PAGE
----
Letter: Tesla's Reply To Edison

Friday, July 14, 1905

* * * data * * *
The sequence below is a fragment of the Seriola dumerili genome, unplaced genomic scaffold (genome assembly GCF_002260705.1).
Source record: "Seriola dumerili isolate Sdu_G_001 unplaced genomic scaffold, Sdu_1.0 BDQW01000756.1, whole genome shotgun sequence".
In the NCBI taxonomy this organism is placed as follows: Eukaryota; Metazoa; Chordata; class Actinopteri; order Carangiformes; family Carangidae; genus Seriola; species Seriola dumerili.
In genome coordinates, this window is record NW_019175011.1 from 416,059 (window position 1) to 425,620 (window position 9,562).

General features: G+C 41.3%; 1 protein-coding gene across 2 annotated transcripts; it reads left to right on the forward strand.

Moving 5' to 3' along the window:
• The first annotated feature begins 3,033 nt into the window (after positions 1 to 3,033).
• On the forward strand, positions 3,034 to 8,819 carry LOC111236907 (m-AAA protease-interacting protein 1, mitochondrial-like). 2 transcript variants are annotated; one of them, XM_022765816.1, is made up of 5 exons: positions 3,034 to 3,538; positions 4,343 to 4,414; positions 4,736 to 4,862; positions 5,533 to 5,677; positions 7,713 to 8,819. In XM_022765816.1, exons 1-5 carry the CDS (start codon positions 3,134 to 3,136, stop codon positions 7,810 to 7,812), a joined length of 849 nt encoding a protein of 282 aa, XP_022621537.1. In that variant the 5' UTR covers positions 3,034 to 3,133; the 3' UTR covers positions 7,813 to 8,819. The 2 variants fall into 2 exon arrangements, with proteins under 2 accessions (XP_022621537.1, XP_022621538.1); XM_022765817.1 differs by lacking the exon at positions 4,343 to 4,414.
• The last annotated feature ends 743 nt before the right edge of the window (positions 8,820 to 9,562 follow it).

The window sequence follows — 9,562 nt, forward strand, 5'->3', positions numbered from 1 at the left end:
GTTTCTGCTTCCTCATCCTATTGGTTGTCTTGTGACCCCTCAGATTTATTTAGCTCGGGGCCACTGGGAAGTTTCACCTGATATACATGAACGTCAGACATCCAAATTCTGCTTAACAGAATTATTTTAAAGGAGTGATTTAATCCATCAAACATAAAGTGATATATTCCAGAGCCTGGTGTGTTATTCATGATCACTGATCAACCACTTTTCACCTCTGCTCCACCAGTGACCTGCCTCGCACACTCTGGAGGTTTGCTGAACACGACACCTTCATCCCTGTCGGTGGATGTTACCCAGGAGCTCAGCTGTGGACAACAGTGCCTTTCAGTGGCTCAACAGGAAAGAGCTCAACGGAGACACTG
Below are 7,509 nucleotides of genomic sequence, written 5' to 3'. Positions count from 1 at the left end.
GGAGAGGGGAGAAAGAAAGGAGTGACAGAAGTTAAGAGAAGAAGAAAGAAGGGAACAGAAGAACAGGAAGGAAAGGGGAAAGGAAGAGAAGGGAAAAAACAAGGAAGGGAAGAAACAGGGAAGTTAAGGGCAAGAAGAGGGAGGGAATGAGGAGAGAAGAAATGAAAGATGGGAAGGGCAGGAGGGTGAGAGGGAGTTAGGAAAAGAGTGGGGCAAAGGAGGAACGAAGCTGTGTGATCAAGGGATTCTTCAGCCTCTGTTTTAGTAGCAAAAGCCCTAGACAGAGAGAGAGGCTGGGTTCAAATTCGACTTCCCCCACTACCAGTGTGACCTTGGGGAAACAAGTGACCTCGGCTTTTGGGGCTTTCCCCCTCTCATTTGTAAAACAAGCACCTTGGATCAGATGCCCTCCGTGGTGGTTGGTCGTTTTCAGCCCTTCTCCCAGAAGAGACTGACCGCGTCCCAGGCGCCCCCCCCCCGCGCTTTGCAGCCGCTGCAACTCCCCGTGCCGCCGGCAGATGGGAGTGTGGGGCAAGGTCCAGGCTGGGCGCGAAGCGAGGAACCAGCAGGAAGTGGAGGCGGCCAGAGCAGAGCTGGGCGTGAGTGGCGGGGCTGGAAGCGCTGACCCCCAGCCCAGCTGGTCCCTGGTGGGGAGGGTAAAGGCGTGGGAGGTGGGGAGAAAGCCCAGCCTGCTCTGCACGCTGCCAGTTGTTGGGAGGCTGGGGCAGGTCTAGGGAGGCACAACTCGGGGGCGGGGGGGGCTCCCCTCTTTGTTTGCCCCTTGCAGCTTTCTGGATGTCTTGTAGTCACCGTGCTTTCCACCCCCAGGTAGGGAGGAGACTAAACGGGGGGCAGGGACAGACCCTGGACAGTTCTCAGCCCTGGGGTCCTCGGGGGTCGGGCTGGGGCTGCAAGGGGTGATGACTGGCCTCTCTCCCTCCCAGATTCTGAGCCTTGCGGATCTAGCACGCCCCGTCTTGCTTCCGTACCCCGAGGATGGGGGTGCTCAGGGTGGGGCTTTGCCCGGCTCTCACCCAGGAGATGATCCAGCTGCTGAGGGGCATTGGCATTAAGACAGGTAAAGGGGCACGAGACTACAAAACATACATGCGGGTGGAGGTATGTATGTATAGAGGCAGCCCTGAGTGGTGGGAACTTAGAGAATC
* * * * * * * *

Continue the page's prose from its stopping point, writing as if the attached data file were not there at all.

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J'm.v 14, 1905. ENGLISH O AND WORLD OF SCIENCE:No. 2103. _ SI5 TESLA‘S REPLY T0 EDISON. Says “We shall soon be Talking Round the World." AS we said last week, Mr. Edison -was reported to have snid to an interviewer of the .Vaw HM N71/'lzl that he did not believe with Tesla in being nblu to talk round the world, but tllut ho thoglght Marconi would, sooner or later, perfect his sys ein. Nikola Tesla has replied. He says :- In the course of certain investigations which I wrried on for the purpose of studying the eiects of lightning discharges upon the oIcct|'in:u.l condition ot' the cnrth I observed that sensitive 1'clx:ivin|,; instru- ments arranged so ns to he mpnhlc of responding to electrical omervst:ion ot energy- iind themselve exposed to a huntnl attack w 'ch it seems impouible that they um long resist | Now it is plain that these disccverim, while overthrowing our best-settled conceptions of matter eud energy, et mise a great many more puzzles ;han they mae. dW'hile atoms :ire Zlggwn to he 30 onger atoms, an ener is p u ap y from nowhere without 5% previous expgxgture of work, electricity, at one time thought to merely n. form of energy, new appears as acomponent, and perhaps the sole component, of matter. Yet till now no one eonld say what electricity was, and every new discovery seemed to make its behaviour more and more mysterious. It seemed to have mass, and one of the most-popular theories _ot English electricians was that l mam was eleot~ro~ magnetic in its origin. It behaved in most cases like n liquid, yet n. liquid some of whose particles attracted, while others repelled, each other seemed inconceivable; and it was proved to be entirely exempt from the laws of gr-avitzition which gurern the behaviour of all other liquids. Nor did any of the new discoveries quite sqnaro with the hitherto observed lows ot electricnl phenomena. It has always been said that u gas cannot uct ns a cou- ductor ot electricity, yct the fact that th atmo- s here becomes a conductor under the intluence of tile electrons emitted by nidium proves the best test of in presence. again, sir wmnm nrmrsy'. emanntion, which eventually becomes positive and negative electricity, will remain for years _on the surface of metnls such as bismuth, and will then resist the efforts of liquids like concentrated sulphuric :wid to remove it. Moreover, many of these effects can he. imitated hy reactions in which the so-called radio-active metals have nothing to do. Au electric dischar e of high tension und frequency, such as M. Teslla, showed us how to pro- duce, will discharge an electrosonge as readily as radium. So will the rays emitte by s sheet of clenn metal on which the ultra-violet raysof the sun or of nn electric light fall. So will the gases emitted by the dame of a burning candle or a piece of red~hot metal; and so will the formation ot met lens h the decom ition of carbide of mlcinm or tile dissolution of sodiiism amalgam in water. And above all is the crowning mystery of the evolution of helium from the radiuin emnnaticn and its thins- formnticn into electricity. How uni a gas cons\st~ ing, like other gnses, oi atoms of known weight come into existence from a metallic mlt into whose composition this as does not enter ? And how can a gns disap r leaving nothing behind it but n substance wliliihsresents hardly any ot the proper- ties oi matter? l.n.inl is synthesis which can afford s reasonable explnnngon ot these incoherent and apparently contradictory facts is required xi physical science is to be saved from chaos. _ Such n synthesis has now been furnished hy M Gustave Ie Bon, whose justipuhhshed on “ L'Evolution do ln.Mntiére_" ( _ansz Flammarion) is a republication and smtphtlmtion et the separate studies and articles whic have appeared _over his signature during the last eight years, His theory is that matter, instead of bang, as it appears tp US' the most stable and reposeful ot all natural things, is, in fact, never at rest, but is always changing from one form to another. Once, he says. the worl was a nebula, consisting apparently entirely at ether, From causes which we cannot even guess nt, this ether became condensed into the atoms as known to modem chemistry, the energy thus stcredup that which is liberated when the atom is drssocint or split up as in the now familiar case oi radnim. But this process of dissociation, instead o!_beiuF rare and occasional, is alwsyls going on wrth_s l substances, and nlways with e mme rmulfv which is the production of an emanation like thntelroady made evident hy Sir- _ William Rnmrg, Prnt. Rulcheriord, and others in the case of_ mn and thorium. This emanation, though net itself electri- fied, transforms itself into what he ea.lls_t.l1e ionic Huid, which in tum gives rise first gmpositivo and negative ions, or almost infinitely l rlumcs of matter combined with cluuge ofmgositive and negative elcetncity, and their to de ed electrons or oorpnscles of negative eleetncity only, hnvuig no mamnal support, Those negative electrons, Ain which slone, according to hirn, the inertia varies with the speed at which they travel, are the cause ot ° Fmm the .4rh~mm»i.